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Stormont’s “Cash for Ash” scandal

Impunity - but at a price 

5 January 2017

The facts of the latest scandal to hit the administration in the North of Ireland are easily stated. An energy saving scheme (the Renewable Heating Scheme or RHI) devolved from the British Treasury, spun out of control and ran up liabilities of almost £500 million. The costs arose in two phases. In the first phase cost controls were removed and the subsidy was greater than the cost of the fuel. In the second phase closure was delayed while hundreds of those in the know piled in to get a share of the free money.  The person who signed off on the scheme as relevant minister was Arlene Foster. The person in charge as First Minister when the costs ballooned out of control was Arlene Foster.

Foster admits the signoff, but blames civil servants. Mistakes in amending the complex documentation led to the scandal. She was not kept up to date with further developments.

This is untrue. The legislation is a simple cut and paste of the British documents, with the section on cost controls removed - a political decision that no civil servant would have made. More and more local businesses are coming forward to say that they wrote to the department and warned of the dangers of abuse. Finally claims that Foster was at arm’s length from the process were disproved with the emergence of a letter from her to local banks asking them to support loans for firms joining the scheme.

The DUP set up a money trough for their supporters. The more you burnt, the more you made. The British Treasury would pay. The treasury closed the tap, but contracts are set to run for 20 years and the money will come from one of the most deprived areas in the British Isles just as the DUP/Sinn Fein austerity programme hits the unemployed, the disabled and the public sector.

DUP impunity

It’s hardly a surprise that there have been calls for Foster's resignation and fresh elections, but these are based on the illusion that the Good Friday structures are a form of parliamentary democracy. However, unlike a democracy, no motion of censure can force Foster’s resignation nor is an election likely to change the make-up of the administration.

Following the Stormont meeting before Xmas, the press reported that Arlene had "survived" the vote. In fact she lost the vote, but not enough unionists voted her down to meet criteria of cross-community support. Even if Sinn Fein had voted against instead of abstaining the DUP would have deployed another cross-community device called a "petition of concern" to negate the vote.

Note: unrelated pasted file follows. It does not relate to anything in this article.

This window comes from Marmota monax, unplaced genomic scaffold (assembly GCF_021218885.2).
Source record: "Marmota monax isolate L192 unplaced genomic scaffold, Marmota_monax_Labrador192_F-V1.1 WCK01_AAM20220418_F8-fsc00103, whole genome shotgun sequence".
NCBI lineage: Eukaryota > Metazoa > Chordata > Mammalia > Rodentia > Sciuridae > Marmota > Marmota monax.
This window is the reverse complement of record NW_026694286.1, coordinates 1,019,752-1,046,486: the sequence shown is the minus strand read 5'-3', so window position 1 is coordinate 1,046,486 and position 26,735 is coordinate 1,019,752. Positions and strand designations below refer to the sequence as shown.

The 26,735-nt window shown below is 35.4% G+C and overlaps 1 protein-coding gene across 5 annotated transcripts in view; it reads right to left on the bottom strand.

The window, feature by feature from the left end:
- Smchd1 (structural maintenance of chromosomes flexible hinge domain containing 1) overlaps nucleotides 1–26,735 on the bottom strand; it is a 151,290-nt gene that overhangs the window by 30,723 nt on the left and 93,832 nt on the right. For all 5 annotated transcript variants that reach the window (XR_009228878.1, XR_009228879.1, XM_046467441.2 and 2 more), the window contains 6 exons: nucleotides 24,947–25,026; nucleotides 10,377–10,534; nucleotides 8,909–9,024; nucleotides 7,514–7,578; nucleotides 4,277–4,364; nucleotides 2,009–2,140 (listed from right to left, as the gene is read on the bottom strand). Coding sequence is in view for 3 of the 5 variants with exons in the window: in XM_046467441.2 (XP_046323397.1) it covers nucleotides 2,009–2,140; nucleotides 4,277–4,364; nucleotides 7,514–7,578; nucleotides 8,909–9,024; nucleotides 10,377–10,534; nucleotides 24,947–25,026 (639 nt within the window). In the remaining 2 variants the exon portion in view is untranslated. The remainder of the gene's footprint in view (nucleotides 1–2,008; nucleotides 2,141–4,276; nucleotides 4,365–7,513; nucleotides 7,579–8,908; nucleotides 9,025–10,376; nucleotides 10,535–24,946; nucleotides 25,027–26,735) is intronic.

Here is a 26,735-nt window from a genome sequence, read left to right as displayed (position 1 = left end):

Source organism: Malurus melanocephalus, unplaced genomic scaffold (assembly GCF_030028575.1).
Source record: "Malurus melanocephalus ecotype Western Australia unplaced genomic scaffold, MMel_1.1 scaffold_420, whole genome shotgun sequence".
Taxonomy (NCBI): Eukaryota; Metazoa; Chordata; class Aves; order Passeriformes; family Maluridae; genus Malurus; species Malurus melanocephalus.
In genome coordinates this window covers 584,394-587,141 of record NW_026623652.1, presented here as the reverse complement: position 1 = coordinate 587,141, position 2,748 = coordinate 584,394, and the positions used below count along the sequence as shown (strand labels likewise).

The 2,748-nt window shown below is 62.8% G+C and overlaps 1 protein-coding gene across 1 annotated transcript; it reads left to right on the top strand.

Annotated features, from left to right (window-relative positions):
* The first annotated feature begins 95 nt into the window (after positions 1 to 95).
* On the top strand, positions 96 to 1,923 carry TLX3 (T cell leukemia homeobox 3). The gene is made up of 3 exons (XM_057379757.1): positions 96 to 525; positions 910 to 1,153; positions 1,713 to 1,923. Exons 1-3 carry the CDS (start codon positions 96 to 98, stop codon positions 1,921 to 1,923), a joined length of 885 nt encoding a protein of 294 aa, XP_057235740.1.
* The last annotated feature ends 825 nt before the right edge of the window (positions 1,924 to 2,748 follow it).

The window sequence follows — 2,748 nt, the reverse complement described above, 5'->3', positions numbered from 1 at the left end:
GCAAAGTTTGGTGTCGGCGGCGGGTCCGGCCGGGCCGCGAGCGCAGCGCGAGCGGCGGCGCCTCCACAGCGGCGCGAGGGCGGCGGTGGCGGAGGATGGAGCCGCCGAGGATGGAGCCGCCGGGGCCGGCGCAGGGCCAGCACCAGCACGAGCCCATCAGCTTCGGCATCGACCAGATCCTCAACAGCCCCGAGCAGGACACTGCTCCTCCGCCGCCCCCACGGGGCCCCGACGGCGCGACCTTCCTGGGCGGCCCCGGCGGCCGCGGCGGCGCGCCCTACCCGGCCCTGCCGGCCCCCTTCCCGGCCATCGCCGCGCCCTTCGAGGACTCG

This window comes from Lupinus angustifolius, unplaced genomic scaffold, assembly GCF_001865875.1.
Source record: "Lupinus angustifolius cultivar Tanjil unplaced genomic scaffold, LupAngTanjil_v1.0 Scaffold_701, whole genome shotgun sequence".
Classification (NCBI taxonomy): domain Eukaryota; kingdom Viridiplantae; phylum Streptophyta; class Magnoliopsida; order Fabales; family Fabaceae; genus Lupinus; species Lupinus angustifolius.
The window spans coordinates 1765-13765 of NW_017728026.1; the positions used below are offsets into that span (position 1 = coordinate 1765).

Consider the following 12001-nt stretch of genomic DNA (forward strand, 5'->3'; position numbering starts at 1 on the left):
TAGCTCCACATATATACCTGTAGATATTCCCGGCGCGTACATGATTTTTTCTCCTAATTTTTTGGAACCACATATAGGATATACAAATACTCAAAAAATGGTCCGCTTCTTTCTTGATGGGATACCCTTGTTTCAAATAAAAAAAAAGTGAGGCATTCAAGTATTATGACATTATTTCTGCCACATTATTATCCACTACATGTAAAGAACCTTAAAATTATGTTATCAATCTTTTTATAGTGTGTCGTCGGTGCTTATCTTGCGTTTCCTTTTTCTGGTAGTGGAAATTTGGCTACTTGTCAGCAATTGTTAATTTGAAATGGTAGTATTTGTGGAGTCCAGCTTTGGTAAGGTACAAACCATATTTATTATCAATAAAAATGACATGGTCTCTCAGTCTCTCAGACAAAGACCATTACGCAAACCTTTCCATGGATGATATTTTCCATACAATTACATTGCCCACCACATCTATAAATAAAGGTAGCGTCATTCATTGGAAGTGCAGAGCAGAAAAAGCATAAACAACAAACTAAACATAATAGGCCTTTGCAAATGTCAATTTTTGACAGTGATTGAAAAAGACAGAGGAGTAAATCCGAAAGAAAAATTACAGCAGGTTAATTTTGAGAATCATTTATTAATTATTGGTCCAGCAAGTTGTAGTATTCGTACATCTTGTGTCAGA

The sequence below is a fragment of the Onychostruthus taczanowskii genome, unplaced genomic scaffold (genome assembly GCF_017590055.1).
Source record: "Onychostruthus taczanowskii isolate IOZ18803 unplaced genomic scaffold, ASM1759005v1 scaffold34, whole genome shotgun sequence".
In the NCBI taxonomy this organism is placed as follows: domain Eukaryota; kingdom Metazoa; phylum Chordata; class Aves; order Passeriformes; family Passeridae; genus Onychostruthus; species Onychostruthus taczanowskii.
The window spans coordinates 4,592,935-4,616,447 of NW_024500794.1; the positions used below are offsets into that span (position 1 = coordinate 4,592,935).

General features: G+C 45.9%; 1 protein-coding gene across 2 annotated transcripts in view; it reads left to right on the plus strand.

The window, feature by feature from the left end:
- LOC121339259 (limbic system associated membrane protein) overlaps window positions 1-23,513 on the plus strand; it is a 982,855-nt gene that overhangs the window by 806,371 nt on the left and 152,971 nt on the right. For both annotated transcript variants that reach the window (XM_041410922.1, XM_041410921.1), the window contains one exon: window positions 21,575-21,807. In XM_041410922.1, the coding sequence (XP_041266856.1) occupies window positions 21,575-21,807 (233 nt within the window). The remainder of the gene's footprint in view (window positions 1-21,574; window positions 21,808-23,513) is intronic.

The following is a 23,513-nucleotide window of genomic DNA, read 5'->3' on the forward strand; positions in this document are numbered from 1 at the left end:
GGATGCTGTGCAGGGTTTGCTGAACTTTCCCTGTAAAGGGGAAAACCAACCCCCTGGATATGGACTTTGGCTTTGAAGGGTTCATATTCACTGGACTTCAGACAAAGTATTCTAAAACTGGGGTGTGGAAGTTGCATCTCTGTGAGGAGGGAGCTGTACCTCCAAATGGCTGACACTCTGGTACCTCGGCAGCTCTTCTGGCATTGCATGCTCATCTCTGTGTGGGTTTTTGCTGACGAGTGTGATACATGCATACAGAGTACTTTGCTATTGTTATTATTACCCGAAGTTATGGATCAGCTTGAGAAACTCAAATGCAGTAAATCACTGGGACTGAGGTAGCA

The sectarian structures within Stormont mean that votes of confidence count for nothing. Only the DUP can depose their leader. 

The same thing applies to a general election. Votes don't count.  An election can only be called if Sinn Fein resign their seat as deputy first minister, if the DUP agree one, or if the British secretary of state dissolves the assembly.

Sectarian logic applies to the election process itself. Continued unionist support for the institutions is dependent on unionism holding the first ministership as the largest party. In all elections sectarian fears are brought to the fore and unionist parties strike deals to ensure a winning candidate in each constituency where this is possible. The outcome, barring the collapse of the Good Friday structures, is the return of the DUP.

Structural sectarianism extends into the internal life of the parties. The DUP can force Arlene Foster to step down, but to do so would upset a delicate balance between the factional alliances that make up the party and might awaken a right wing who feel that coalition with Sinn Fein is too high a price to pay for a devolved administration.  The RHI scandal calls into question yet again the stability and long-term sustainability of the Irish peace process.

Sharing out the spoils

One might object that this kind of structure couldn't work. The answer is that it doesn't. The main business of the assembly is to share-out resources on the basis of sectarian privilege. Its output is a routine of scandals based on sectarian corruption - RHI is simply the largest and latest. In terms of democratic norms the most recent scandal - an alliance between the leading government party and a banned paramilitary group currently involved in drug-running and intimidation - was much worse. Sinn Fein and the trade unions were silent even though millions were spent to give the loyalists undisputed control of local communities.

But to really get to the heart of Arlene's impunity we must take into account the role of Sinn Fein. They are junior partners in the coalition: They have smaller vote, the British back the unionists, Dublin, the Catholic Church and the Catholic middle class are violently opposed to any challenge to the system. In this environment they must desperately wave their presence in government and the share of sectarian patronage they control as proof of the success of their strategy of working within the colonial system.

And this is not enough. They have closed their eyes to scandal after scandal involving the DUP and agreed endless shifts to the right as a necessary element of keeping Stormont going. 

It is only necessary to add the frantic support of the trade union leadership for the Stormont institutions - support so great that they agreed to accept the "Fresh Start" austerity programme in order to avoid instability - to see how endless shields and locks protect the institutions.

The price of impunity